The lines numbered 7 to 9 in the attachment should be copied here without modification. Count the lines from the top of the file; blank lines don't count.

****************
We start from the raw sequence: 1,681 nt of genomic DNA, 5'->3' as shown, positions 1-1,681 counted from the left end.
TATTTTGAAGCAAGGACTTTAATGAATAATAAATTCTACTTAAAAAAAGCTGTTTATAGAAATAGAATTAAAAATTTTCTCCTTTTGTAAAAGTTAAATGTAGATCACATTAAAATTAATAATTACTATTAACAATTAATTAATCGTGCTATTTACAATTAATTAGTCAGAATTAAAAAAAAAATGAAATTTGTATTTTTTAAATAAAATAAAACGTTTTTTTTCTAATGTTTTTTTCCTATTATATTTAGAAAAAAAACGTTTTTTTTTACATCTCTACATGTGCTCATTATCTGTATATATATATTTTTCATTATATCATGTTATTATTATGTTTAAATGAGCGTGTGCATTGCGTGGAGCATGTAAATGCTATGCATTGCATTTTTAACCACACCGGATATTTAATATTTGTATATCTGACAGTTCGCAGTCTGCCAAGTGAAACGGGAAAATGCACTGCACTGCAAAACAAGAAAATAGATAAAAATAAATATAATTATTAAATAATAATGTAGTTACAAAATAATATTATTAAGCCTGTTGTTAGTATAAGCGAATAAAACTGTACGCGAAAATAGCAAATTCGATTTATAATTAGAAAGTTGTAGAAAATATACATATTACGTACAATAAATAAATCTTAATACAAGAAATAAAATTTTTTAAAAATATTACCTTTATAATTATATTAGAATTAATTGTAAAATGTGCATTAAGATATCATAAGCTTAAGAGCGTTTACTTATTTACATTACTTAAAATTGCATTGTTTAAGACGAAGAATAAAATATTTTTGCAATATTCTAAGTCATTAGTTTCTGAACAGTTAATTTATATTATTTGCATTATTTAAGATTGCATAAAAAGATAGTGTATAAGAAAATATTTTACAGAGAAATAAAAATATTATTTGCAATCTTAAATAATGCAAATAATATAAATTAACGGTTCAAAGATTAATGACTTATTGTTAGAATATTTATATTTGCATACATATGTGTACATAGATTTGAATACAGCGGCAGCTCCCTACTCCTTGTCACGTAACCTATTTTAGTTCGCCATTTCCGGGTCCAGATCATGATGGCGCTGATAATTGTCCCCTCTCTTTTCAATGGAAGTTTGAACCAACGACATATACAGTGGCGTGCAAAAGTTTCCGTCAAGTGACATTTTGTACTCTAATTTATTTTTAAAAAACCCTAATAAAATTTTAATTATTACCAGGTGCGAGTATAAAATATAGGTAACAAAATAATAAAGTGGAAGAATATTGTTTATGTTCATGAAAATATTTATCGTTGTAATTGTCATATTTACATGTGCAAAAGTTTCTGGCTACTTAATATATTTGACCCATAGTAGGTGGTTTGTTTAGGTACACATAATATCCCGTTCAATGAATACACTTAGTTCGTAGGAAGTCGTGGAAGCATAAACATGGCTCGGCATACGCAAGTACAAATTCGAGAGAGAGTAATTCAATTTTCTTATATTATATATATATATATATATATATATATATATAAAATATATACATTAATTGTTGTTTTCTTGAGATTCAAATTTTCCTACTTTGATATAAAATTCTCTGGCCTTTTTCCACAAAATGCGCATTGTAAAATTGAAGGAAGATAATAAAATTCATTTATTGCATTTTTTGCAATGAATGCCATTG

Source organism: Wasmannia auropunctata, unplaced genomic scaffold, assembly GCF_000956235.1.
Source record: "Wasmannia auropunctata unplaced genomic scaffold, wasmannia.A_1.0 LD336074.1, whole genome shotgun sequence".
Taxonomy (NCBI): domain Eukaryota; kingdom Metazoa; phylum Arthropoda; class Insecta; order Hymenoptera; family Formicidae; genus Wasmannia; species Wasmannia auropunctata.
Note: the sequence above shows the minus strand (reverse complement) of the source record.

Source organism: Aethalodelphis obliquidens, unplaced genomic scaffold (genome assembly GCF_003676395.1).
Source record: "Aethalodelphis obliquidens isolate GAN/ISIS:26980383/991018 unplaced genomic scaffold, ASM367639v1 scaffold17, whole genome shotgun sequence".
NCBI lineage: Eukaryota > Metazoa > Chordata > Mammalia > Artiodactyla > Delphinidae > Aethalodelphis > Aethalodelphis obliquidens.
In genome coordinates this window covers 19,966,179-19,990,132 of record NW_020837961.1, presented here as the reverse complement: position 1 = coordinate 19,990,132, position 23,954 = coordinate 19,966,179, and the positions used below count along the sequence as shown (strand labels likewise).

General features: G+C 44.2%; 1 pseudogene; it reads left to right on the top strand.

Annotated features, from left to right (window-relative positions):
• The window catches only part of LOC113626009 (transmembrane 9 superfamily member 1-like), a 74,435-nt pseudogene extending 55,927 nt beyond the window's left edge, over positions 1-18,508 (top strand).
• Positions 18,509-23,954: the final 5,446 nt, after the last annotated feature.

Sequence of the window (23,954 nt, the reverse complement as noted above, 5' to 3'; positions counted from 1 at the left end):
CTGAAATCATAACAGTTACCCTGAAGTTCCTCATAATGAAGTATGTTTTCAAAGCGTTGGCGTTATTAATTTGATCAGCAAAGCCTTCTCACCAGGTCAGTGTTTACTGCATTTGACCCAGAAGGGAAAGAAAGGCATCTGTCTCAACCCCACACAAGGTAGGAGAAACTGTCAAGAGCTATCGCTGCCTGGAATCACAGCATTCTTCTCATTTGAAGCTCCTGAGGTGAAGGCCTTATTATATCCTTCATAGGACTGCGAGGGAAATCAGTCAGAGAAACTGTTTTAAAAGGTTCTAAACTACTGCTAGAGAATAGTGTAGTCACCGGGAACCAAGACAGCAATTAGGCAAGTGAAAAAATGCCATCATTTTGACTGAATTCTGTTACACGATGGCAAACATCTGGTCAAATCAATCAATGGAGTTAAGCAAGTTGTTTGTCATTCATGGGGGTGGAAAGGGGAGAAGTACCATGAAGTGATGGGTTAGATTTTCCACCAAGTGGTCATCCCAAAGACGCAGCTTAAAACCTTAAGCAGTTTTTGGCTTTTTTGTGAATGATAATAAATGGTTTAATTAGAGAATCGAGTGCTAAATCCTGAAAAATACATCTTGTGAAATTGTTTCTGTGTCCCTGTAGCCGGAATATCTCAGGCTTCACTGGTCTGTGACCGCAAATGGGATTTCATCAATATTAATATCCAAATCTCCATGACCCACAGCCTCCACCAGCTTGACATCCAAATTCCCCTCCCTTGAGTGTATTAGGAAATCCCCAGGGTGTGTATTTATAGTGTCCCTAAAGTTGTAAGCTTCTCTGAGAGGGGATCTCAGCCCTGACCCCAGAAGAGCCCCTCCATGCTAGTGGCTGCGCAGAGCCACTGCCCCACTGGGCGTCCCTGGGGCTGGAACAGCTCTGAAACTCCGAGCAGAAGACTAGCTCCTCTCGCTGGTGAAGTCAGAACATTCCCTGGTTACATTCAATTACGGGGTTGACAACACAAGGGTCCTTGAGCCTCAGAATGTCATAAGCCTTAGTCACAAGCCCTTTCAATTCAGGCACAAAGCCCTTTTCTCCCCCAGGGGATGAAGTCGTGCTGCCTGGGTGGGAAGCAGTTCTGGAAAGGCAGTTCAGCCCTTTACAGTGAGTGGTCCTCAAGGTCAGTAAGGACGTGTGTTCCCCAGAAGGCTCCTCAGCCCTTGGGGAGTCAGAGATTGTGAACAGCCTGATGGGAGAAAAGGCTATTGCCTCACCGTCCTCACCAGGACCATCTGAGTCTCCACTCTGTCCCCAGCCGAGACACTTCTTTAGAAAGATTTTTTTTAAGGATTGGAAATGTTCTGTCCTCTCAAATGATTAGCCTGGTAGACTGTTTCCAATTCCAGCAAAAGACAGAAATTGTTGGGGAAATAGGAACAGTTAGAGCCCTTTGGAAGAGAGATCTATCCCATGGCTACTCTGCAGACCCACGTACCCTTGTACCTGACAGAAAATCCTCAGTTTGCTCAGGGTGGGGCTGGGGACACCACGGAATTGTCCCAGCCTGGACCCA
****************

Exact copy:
Source organism: Aethalodelphis obliquidens, unplaced genomic scaffold (genome assembly GCF_003676395.1).
Source record: "Aethalodelphis obliquidens isolate GAN/ISIS:26980383/991018 unplaced genomic scaffold, ASM367639v1 scaffold17, whole genome shotgun sequence".
NCBI lineage: Eukaryota > Metazoa > Chordata > Mammalia > Artiodactyla > Delphinidae > Aethalodelphis > Aethalodelphis obliquidens.